Focus on... the lunaria (Honesty)
Updated: Sep 12, 2021
The lunaria is at the heart of the Moon Spell necklace, but do you know this plant? At first glance, if you see it in the spring or summer, it may not catch your attention. From the same family as cabbages and other turnips (Brassicaceae), its rustic appearance with its large leaves on its slender foot (about 3 ft) does not suggest all the treasures it has in store... Native to the Mediterranean basin, it was introduced in France in 1570. It is however not invasive, even if its seeds are very easily reseeded.
Latin: lunaria annua or lunaria biennis, depending on whether it is considered more as an annual or biennial (when it is not triennial that mischievous one!).
Lunaria comes from luna, the moon in latin, " because the seed of this plant has a figure approaching that of the moon, when it is in its full " Universal Treatise on Simple Drugs, Nicolas Lémery, 1716
Other common names in France: Pope's money, Monnaie du Pape, Grass with shields, White satin, Medal of Judas...
In English: Honesty, Chinese coins, Herb twopence, Silver dollar, Money plant...
We often find the idea of counterfeit money or low value money.
Its leaves look like large nettle leaves. Some varieties are more ornamental with purple or variegated leaves.
Its mauve flowers (some varieties are white or pink) appear from March to June. They are fragrant (especially at night), nectar-bearing and polliniferous and therefore delight the palates of many insects.
The flowers being self-fertile, they systematically transform into flattened fruits (called siliques or silicules) when summer comes. Composed of leaflets that take on a parchment appearance over time, they contain the seeds, as well as a delicate membrane with pearly silver reflections... It is this part that I have chosen to honor in the Moon Spell necklace. If you let the plant dry, you obtain branches provided with these lunar discs which make a magnificent decoration for autumn and winter. The seeds are visible by transparency as soon as the siliques appear, which earned its name in English.
In a short InstagramTV video (click the image to access), I showed you my last harvest and how to remove the outer membranes (it's in English).
Where to find it
My first encounter with the lunaria was in a natural environment at the edge of a trail in Roussillon in the Vaucluse (France), a corner also called the Provençal Colorado because of its spectacular ocher to red soil. The lunaria is therefore found mainly at the edge of woods, but also in ditches or meadows.
A year later, we settled down with my companion in a house at the entrance to the forest of Orleans and discovered in the spring that there was a lunaria bed in the garden of our rental. This is where I get my (important!) stock for Moon Spell necklaces. If you want to create a little corner of lunaria in your garden, know that it is a hardy plant that generally thrives in all types of soil and withstands temperatures down to -20 ° C and altitude (up to 1500 m). It particularly appreciates the partial shade, as in the natural state. The seeds can be planted in spring or as in nature in the fall (in this case the seedlings take advantage of the winter to establish themselves well). When you harvest the decorative branches in the fall, consider resowing the seeds for the following year.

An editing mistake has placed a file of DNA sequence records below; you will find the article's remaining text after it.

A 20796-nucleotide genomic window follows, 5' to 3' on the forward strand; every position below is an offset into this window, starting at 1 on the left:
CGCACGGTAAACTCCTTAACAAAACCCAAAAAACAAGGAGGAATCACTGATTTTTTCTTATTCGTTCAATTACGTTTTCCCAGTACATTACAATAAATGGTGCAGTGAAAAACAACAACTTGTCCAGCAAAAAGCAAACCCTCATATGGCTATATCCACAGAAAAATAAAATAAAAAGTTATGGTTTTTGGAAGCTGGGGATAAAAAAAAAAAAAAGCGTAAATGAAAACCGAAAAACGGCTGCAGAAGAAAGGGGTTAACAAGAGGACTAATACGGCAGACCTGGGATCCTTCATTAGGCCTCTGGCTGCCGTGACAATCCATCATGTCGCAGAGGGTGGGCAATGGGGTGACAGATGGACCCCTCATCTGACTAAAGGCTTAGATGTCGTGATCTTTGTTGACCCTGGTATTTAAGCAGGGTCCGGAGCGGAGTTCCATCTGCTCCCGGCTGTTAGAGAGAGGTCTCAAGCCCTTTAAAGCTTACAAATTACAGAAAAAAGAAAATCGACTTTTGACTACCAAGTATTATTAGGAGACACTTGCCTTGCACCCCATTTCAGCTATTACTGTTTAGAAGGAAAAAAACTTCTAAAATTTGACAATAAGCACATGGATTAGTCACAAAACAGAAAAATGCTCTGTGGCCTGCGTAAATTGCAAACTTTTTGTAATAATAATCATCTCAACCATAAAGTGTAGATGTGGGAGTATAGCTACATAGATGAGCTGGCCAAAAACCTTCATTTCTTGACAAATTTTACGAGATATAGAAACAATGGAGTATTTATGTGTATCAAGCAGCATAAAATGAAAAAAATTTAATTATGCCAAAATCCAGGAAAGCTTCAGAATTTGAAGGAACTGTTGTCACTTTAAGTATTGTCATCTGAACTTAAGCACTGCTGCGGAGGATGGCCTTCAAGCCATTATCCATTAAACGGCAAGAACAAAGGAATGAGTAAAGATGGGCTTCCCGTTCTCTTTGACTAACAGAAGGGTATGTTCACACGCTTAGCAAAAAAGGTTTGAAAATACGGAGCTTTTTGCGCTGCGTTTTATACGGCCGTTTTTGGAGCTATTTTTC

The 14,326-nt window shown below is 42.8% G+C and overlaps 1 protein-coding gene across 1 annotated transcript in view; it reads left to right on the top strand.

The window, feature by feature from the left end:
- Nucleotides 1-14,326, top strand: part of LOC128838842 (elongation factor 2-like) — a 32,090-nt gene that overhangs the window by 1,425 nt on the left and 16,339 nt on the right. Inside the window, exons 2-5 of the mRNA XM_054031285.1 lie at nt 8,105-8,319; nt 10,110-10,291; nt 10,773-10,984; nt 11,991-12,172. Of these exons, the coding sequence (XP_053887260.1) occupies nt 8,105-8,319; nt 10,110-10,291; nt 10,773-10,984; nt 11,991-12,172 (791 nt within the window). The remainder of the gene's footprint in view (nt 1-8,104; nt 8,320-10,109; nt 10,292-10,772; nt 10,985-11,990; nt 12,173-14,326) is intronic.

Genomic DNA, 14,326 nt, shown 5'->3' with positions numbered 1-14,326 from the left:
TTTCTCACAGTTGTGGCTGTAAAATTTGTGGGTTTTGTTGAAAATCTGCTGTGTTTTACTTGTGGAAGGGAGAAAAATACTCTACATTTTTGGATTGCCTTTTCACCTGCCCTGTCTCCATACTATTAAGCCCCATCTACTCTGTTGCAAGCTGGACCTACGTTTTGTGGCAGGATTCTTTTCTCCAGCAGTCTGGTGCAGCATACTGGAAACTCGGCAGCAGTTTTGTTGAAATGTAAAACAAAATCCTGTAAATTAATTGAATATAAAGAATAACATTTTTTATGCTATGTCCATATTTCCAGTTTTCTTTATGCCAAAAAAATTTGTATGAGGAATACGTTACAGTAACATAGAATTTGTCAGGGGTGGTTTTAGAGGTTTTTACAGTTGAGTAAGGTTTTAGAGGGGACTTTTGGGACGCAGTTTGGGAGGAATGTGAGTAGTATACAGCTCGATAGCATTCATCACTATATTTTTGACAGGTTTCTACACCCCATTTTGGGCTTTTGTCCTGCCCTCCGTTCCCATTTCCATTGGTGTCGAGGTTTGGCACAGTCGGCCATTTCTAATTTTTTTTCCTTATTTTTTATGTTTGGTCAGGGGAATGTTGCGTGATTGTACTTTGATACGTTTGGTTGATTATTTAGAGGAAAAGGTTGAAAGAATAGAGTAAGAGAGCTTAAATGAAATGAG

Everything is edible in the lunaria! Its main root, thick, can be eaten raw in salads or dried and reduced to powder to spice up a dish. Its seeds (which birds love) can be roasted and used as a flavoring also for their spiciness, or in tea. Flower buds, young leaves and young siliques, although having a pungent and bitter taste, are rich in vitamin C and can be eaten in salads.
The lunaria contains lunarine which is an alkaloid (a substance of plant origin with toxic or therapeutic properties). The lunaria has known effects on the cardiovascular system, eye muscles, digestive system and respiratory system. It participates in the metabolism of carbohydrates and glandular secretions. Formerly, it was attributed healing properties as an antiseptic on wounds and it could be prescribed against epileptic seizures and rabies. Vitamin C from the green parts and the pungent side of the roots and seeds have a stimulating effect.
It is associated with the Moon, femininity, fertility, or even with oblivion and fortune. Among Anglo-Saxons, it symbolizes pretenses or, conversely, honesty: if it naturally established in front of a house (doesn't work if you intentionnaly planted it of course...), it meant its inhabitants were honest people. Very present in the gardens of our grandmothers, it will be a source of nostalgia for many.
It has been attributed magical powers related to fortune, as a good luck talisman to ward off creatures of night, evil spirits and dark magic.
Because of its close similarity to the Moon and high fertility, I recommend wearing the Moon Spell necklace when you feel particularly connected to the Moon or your feminity, or for rituals about them.
In France, the lunariais on the red list of vascular flora at the national level but in "minor concern", that is to say that the risk of disappearance is low.